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Joe Biden Recaptures the Lead

March 2020 
By Nanette Abuhoff Jacobson and Daniel Cook, CFA

A look at how Super Tuesday results and the changing political landscape may impact markets in the coming months.

Managing Director and Multi-Asset Strategist at Wellington Management Company LLP and Global Investment Strategist for Hartford Funds.
Daniel Cook, CFA
Multi-Asset Analyst, Wellington Management


Former Vice President Joe Biden capitalized on a strong showing in the South Carolina primary in February and a slew of key endorsements to catapult into the lead among the remaining Democratic presidential candidates on Super Tuesday.

Moderate Democrats finally coalesced around Mr. Biden, and importantly, all other centrist candidates have now endorsed him, pledging support and resources for his campaign. With a solid second-place showing, largely driven by a likely win in California, Vermont senator and progressive candidate Bernie Sanders remains a contender. Despite a close delegate count separating the candidates and many uncertainties ahead, I view Mr. Biden as the favorite to win the Democratic nomination, which would likely erase market fears of Mr. Sanders winning the general election and implementing a political agenda that many view as socialist.

I believe Mr. Biden has an edge over Mr. Sanders because most of the states that have yet to hold primaries lean conservative (Figure 1). Of the 33 states remaining, Mr. Sanders won just 14 during the 2016 primaries when he ran against Hillary Clinton. Those 14 states account for just 26.7% of outstanding delegates.

 

Figure 1

Remaining Primaries Favor Biden

Delegates Remaining in Democratic Primary by State, Shaded to Represent 2016 Primary Results

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Each state that is still scheduled to vote in the 2020 Democratic primary represents a slice of the pie chart that is proportional to how many delegates are currently allocated to that state. Sources: Politico, Wellington Management

 

Notably, Mr. Biden also performed well on Super Tuesday among voter demographics that may prove key during the general election, particularly moderate Democrats, college-educated women, and African Americans. I expect his current momentum, burgeoning endorsements, wide voter appeal, and a favorable electoral map to lead him to the top of the Democratic ticket.

All that said, however, markets can’t write Mr. Sanders off just yet. He leads a powerful grassroots movement, champions several causes popular with liberal Democrats, and has an impressive ability to turn out his base at the polls. The Sanders campaign is also well-funded to compete in every remaining primary leading up to the Democratic national convention in July. Finally, as the frontrunner, Mr. Biden will have to survive a constant onslaught of criticism regarding his decades-long voting record and his son’s role on the board of a Ukrainian gas company. He will face attacks from the Sanders camp as well as President Trump's administration.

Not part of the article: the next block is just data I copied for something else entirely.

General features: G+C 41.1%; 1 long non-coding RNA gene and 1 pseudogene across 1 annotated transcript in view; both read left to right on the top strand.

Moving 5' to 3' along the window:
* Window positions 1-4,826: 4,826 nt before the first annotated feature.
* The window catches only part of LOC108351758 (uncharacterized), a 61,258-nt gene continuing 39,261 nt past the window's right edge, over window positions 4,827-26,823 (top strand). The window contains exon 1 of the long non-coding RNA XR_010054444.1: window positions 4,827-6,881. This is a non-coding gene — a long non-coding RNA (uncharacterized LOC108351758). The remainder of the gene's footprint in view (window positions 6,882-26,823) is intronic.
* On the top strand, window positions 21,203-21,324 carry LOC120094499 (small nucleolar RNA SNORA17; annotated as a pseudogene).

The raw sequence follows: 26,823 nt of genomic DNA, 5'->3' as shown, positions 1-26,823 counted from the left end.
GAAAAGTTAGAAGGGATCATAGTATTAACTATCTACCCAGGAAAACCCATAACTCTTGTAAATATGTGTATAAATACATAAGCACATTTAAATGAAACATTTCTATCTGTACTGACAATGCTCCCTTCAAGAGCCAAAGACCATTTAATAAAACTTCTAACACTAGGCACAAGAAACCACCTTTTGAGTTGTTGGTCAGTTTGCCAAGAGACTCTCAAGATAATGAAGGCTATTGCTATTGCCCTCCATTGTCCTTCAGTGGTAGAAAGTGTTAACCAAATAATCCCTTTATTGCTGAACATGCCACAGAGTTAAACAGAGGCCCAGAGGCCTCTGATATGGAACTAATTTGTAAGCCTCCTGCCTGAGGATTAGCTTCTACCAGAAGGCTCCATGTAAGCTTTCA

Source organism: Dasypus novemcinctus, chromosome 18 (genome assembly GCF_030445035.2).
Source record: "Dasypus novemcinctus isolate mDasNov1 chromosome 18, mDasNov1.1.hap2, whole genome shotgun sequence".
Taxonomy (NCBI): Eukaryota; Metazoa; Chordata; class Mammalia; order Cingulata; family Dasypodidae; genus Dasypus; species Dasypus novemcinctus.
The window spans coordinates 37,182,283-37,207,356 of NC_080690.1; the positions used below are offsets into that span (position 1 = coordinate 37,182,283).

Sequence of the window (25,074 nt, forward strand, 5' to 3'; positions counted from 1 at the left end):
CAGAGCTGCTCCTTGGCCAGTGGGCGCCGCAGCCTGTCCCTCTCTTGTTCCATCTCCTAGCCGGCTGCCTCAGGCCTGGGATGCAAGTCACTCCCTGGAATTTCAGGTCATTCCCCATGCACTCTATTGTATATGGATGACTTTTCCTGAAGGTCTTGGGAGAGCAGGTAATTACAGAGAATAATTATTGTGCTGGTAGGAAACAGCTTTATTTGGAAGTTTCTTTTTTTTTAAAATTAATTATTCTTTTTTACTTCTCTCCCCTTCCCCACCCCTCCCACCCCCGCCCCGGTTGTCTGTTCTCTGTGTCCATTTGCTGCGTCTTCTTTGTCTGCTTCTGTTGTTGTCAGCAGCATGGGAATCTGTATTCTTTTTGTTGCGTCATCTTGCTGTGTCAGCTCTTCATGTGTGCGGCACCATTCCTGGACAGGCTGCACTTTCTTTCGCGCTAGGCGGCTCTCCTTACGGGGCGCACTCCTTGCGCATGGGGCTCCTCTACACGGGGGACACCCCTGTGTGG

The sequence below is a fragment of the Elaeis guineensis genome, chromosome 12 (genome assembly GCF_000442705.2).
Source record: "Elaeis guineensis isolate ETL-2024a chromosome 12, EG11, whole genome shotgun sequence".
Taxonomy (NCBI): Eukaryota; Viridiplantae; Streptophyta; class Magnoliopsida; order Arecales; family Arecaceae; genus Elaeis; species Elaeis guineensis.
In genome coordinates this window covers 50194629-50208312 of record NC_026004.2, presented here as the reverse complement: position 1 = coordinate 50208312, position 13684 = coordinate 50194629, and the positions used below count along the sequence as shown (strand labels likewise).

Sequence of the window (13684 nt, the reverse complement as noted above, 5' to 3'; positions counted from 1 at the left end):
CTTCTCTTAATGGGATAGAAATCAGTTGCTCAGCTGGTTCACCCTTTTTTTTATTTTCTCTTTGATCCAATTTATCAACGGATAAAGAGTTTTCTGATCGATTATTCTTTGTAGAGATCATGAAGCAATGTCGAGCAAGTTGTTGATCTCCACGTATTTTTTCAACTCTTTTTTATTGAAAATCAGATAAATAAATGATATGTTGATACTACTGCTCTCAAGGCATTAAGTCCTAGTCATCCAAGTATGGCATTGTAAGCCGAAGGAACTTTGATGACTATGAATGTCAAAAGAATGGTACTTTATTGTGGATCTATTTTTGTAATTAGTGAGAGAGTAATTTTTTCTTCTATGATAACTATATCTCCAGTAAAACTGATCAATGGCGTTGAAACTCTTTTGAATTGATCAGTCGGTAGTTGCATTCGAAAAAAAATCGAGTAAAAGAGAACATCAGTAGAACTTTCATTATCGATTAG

Investment Implications 

  • Consider adding to risk assets.1 A reduced chance of a self-proclaimed democratic socialist in office could help buoy markets. Once fears related to the coronavirus and potential economic fallout subside, which admittedly could take months, I think risk assets could rebound. It may be a good time to consider building positions in segments such as international and emerging-market equities, where valuations are currently attractive. Within equities, healthcare could benefit from the removal of Medicare-for-All risks.

  • Consider maintaining exposure to high-quality assets. While more market-friendly than Mr. Sanders, if Mr. Biden does go on to win the White House, he is likely to increase corporate taxes and entitlement spending, neither of which are favorable for equities.

 



1 Risk assets (such as equities, commodities, high-yield bonds, real estate, and currencies) have a significant degree of price volatility.

Important Risks: Investing involves risk, including the possible loss of principal. • Foreign investments may be more volatile and less liquid than US investments and are subject to the risk of currency fluctuations and adverse political and economic developments. These risks may be greater for investments in emerging markets. • Fixed income security risks include credit, liquidity, call, duration, and interest-rate risk. As interest rates rise, bond prices generally fall. • Investments in high-yield ("junk") bonds involve greater risk of price volatility, illiquidity, and default than higher-rated debt securities.  • Investments in the commodities market and the natural-resource industry may increase liquidity risk, volatility and risk of loss if adverse developments occur. Real estate is sensitive to changes in interest rates and general and local economic conditions and developments.

The views expressed here are those of the authors. They should not be construed as investment advice. They are based on available information and are subject to change without notice. Portfolio positioning is at the discretion of the individual portfolio management teams; individual portfolio management teams and different fund sub-advisers may hold different views and may make different investment decisions for different clients or portfolios. This material and/or its contents are current as of the time of writing and may not be reproduced or distributed in whole or in part, for any purpose, without the express written consent of Wellington Management or Hartford Funds.

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